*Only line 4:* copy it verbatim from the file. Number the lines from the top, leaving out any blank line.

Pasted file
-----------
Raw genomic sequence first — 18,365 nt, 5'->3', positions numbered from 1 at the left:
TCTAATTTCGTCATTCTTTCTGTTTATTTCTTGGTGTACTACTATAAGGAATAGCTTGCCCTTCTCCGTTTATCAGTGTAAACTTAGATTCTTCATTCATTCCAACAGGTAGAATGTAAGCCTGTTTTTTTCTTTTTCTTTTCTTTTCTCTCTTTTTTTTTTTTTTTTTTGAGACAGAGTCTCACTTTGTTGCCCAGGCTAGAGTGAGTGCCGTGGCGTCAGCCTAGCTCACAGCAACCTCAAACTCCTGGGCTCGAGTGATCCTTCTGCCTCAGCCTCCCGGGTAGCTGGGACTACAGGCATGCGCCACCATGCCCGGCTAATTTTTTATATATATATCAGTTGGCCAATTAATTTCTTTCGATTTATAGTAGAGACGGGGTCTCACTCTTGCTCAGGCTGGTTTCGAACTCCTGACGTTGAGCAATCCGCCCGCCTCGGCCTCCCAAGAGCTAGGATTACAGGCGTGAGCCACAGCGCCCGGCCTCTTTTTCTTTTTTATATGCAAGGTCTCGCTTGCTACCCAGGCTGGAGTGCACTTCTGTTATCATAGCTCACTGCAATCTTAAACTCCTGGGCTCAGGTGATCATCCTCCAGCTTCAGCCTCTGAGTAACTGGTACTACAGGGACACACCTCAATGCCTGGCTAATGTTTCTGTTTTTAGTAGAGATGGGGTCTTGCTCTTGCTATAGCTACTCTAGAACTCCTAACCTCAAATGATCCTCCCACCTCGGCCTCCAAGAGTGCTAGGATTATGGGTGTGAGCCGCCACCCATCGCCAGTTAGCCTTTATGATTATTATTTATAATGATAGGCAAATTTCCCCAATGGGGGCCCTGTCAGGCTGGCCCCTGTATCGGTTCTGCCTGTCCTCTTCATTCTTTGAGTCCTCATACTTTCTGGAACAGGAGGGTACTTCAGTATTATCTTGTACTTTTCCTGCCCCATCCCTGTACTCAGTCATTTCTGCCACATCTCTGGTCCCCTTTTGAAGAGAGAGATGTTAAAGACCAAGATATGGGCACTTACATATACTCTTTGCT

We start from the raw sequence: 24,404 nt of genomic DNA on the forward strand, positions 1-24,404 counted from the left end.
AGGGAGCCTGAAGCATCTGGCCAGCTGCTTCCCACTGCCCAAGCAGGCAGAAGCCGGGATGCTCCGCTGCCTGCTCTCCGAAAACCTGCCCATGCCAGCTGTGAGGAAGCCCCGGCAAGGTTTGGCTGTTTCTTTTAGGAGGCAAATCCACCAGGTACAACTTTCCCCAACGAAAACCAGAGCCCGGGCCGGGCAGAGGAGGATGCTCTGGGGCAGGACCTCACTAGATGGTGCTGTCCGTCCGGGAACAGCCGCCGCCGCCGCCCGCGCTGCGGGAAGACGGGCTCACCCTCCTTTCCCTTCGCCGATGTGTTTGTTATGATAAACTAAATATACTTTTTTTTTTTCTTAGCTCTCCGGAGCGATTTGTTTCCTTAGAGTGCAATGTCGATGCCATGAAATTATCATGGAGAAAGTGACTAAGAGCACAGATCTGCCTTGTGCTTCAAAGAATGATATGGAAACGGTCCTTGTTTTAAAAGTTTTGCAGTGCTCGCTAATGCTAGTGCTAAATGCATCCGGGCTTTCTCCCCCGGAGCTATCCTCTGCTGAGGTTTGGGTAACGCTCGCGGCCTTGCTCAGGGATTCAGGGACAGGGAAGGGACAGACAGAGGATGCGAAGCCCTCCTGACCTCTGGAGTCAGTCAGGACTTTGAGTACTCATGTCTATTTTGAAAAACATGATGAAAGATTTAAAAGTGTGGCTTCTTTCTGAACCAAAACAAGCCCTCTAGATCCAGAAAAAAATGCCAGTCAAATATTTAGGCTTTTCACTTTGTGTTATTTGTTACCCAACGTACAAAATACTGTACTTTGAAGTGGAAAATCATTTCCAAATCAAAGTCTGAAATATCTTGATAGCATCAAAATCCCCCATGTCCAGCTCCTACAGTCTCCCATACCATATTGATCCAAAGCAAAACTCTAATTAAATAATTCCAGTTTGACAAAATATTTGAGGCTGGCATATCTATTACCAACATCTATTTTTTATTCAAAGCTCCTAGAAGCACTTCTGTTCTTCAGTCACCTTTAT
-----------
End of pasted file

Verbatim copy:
AGGGAGCCTGAAGCATCTGGCCAGCTGCTTCCCACTGCCCAAGCAGGCAGAAGCCGGGATGCTCCGCTGCCTGCTCTCCGAAAACCTGCCCATGCCAGCTGTGAGGAAGCCCCGGCAAGGTTTGGCTGTTTCTTTTAGGAGGCAAATCCACCAGGTACAACTTTCCCCAACGAAAACCAGAGCCCGGGCCGGGCAGAGGAGGATGCTCTGGGGCAGGACCTCACTAGATGGTGCTGTCCGTCCGGGAACAGCCGCCGCCGCCGCCCGCGCTGCGGGAAGACGGGCTCACCCTCCTTTCCCTTCGCCGATGTGTTTGTTATGATAAACTAAATATACTTTTTTTTTTTCTTAGCTCTCCGGAGCGATTTGTTTCCTTAGAGTGCAATGTCGATGCCATGAAATTATCATGGAGAAAGTGACTAAGAGCACAGATCTGCCTTGTGCTTCAAAGAATGATATGGAAACGGTCCTTGTTTTAAAAGTTTTGCAGTGCTCGCTAATGCTAGTGCTAAATGCATCCGGGCTTTCTCCCCCGGAGCTATCCTCTGCTGAGGTTTGGGTAACGCTCGCGGCCTTGCTCAGGGATTCAGGGACAGGGAAGGGACAGACAGAGGATGCGAAGCCCTCCTGACCTCTGGAGTCAGTCAGGACTTTGAGTACTCATGTCTATTTTGAAAAACATGATGAAAGATTTAAAAGTGTGGCTTCTTTCTGAACCAAAACAAGCCCTCTAGATCCAGAAAAAAATGCCAGTCAAATATTTAGGCTTTTCACTTTGTGTTATTTGTTACCCAACGTACAAAATACTGTACTTTGAAGTGGAAAATCATTTCCAAATCAAAGTCTGAAATATCTTGATAGCATCAAAATCCCCCATGTCCAGCTCCTACAGTCTCCCATACCATATTGATCCAAAGCAAAACTCTAATTAAATAATTCCAGTTTGACAAAATATTTGAGGCTGGCATATCTATTACCAACATCTATTTTTTATTCAAAGCTCCTAGAAGCACTTCTGTTCTTCAGTCACCTTTAT